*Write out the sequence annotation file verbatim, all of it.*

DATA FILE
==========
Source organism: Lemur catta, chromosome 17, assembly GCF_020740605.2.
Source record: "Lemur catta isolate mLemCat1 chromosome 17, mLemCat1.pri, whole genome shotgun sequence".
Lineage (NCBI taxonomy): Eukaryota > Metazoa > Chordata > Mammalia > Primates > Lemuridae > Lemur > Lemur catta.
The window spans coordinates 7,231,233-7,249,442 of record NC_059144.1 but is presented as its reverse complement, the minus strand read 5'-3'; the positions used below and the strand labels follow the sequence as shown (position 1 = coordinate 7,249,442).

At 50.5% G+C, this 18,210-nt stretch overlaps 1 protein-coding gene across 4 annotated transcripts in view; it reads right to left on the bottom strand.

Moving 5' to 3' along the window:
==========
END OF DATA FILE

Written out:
Source organism: Lemur catta, chromosome 17, assembly GCF_020740605.2.
Source record: "Lemur catta isolate mLemCat1 chromosome 17, mLemCat1.pri, whole genome shotgun sequence".
Lineage (NCBI taxonomy): Eukaryota > Metazoa > Chordata > Mammalia > Primates > Lemuridae > Lemur > Lemur catta.
The window spans coordinates 7,231,233-7,249,442 of record NC_059144.1 but is presented as its reverse complement, the minus strand read 5'-3'; the positions used below and the strand labels follow the sequence as shown (position 1 = coordinate 7,249,442).

At 50.5% G+C, this 18,210-nt stretch overlaps 1 protein-coding gene across 4 annotated transcripts in view; it reads right to left on the bottom strand.

Moving 5' to 3' along the window: